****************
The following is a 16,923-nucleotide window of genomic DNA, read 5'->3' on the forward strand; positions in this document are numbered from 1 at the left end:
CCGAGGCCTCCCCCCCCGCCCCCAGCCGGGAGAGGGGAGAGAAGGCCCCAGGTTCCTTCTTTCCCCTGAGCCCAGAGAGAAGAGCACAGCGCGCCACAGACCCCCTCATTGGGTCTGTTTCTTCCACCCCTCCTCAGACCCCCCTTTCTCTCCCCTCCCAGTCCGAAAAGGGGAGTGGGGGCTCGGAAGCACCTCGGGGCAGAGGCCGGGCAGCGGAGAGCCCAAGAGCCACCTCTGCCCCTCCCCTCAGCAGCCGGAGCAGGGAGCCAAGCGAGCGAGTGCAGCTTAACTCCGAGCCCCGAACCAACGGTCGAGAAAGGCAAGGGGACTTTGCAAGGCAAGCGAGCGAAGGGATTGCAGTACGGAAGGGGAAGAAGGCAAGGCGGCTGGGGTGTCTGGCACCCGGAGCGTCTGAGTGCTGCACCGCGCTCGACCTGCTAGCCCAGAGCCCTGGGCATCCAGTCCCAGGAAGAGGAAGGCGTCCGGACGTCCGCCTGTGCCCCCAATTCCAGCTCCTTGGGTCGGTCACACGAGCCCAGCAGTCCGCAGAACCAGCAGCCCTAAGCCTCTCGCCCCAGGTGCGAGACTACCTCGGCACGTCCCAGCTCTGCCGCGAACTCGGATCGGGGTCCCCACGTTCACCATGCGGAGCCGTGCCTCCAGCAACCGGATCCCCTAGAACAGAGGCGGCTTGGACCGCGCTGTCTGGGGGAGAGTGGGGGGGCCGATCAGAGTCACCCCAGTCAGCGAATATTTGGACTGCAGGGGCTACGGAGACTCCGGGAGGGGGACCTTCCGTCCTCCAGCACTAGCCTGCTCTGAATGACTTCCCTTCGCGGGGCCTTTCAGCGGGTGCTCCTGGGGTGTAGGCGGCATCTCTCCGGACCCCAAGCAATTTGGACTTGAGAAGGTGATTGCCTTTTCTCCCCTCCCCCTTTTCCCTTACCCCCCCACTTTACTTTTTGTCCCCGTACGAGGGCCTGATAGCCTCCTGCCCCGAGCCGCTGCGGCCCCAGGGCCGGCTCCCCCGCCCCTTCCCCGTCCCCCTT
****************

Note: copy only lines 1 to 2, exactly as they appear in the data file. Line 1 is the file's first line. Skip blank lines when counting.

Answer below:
The following is a 16,923-nucleotide window of genomic DNA, read 5'->3' on the forward strand; positions in this document are numbered from 1 at the left end:
CCGAGGCCTCCCCCCCCGCCCCCAGCCGGGAGAGGGGAGAGAAGGCCCCAGGTTCCTTCTTTCCCCTGAGCCCAGAGAGAAGAGCACAGCGCGCCACAGACCCCCTCATTGGGTCTGTTTCTTCCACCCCTCCTCAGACCCCCCTTTCTCTCCCCTCCCAGTCCGAAAAGGGGAGTGGGGGCTCGGAAGCACCTCGGGGCAGAGGCCGGGCAGCGGAGAGCCCAAGAGCCACCTCTGCCCCTCCCCTCAGCAGCCGGAGCAGGGAGCCAAGCGAGCGAGTGCAGCTTAACTCCGAGCCCCGAACCAACGGTCGAGAAAGGCAAGGGGACTTTGCAAGGCAAGCGAGCGAAGGGATTGCAGTACGGAAGGGGAAGAAGGCAAGGCGGCTGGGGTGTCTGGCACCCGGAGCGTCTGAGTGCTGCACCGCGCTCGACCTGCTAGCCCAGAGCCCTGGGCATCCAGTCCCAGGAAGAGGAAGGCGTCCGGACGTCCGCCTGTGCCCCCAATTCCAGCTCCTTGGGTCGGTCACACGAGCCCAGCAGTCCGCAGAACCAGCAGCCCTAAGCCTCTCGCCCCAGGTGCGAGACTACCTCGGCACGTCCCAGCTCTGCCGCGAACTCGGATCGGGGTCCCCACGTTCACCATGCGGAGCCGTGCCTCCAGCAACCGGATCCCCTAGAACAGAGGCGGCTTGGACCGCGCTGTCTGGGGGAGAGTGGGGGGGCCGATCAGAGTCACCCCAGTCAGCGAATATTTGGACTGCAGGGGCTACGGAGACTCCGGGAGGGGGACCTTCCGTCCTCCAGCACTAGCCTGCTCTGAATGACTTCCCTTCGCGGGGCCTTTCAGCGGGTGCTCCTGGGGTGTAGGCGGCATCTCTCCGGACCCCAAGCAATTTGGACTTGAGAAGGTGATTGCCTTTTCTCCCCTCCCCCTTTTCCCTTACCCCCCCACTTTACTTTTTGTCCCCGTACGAGGGCCTGATAGCCTCCTGCCCCGAGCCGCTGCGGCCCCAGGGCCGGCTCCCCCGCCCCTTCCCCGTCCCCCTT